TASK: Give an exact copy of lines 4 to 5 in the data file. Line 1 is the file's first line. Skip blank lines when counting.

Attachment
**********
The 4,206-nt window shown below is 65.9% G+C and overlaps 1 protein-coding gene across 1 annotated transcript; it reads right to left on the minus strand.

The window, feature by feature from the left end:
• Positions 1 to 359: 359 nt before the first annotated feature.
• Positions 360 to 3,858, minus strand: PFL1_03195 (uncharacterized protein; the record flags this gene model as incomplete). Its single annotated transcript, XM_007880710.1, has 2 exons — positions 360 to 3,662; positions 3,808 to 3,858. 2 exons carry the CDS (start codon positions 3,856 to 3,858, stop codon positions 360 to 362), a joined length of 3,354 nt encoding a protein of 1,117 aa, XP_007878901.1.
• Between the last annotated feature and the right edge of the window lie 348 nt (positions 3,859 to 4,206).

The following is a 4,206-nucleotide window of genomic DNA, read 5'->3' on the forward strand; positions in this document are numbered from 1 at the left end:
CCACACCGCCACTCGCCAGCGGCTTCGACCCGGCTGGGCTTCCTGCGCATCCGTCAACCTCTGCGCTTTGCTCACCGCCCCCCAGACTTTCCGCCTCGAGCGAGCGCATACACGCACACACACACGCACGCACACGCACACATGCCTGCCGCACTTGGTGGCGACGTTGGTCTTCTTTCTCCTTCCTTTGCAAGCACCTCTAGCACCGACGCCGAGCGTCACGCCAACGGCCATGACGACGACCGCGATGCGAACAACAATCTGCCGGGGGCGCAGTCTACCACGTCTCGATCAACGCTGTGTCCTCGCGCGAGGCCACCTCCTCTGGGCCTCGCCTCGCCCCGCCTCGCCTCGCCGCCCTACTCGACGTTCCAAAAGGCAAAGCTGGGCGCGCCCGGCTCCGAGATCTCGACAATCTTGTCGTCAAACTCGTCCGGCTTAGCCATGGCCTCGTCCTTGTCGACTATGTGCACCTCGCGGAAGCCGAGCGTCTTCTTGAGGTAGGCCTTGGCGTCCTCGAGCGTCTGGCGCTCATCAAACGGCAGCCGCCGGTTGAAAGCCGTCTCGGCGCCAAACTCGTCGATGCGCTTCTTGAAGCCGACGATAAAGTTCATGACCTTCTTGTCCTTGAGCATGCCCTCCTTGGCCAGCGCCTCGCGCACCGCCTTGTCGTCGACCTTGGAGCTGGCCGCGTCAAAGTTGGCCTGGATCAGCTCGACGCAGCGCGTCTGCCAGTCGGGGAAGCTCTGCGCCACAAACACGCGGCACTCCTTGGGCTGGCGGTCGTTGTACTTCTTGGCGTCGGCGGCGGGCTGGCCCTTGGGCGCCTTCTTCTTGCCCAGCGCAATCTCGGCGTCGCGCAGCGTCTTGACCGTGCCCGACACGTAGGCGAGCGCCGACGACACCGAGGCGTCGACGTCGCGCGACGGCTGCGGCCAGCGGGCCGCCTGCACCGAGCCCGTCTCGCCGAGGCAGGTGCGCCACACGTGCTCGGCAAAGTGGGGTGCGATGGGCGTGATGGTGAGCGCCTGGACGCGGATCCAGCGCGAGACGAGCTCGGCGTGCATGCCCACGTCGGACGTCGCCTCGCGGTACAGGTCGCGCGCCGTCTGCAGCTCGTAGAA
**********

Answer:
• Positions 360 to 3,858, minus strand: PFL1_03195 (uncharacterized protein; the record flags this gene model as incomplete). Its single annotated transcript, XM_007880710.1, has 2 exons — positions 360 to 3,662; positions 3,808 to 3,858. 2 exons carry the CDS (start codon positions 3,856 to 3,858, stop codon positions 360 to 362), a joined length of 3,354 nt encoding a protein of 1,117 aa, XP_007878901.1.
• Between the last annotated feature and the right edge of the window lie 348 nt (positions 3,859 to 4,206).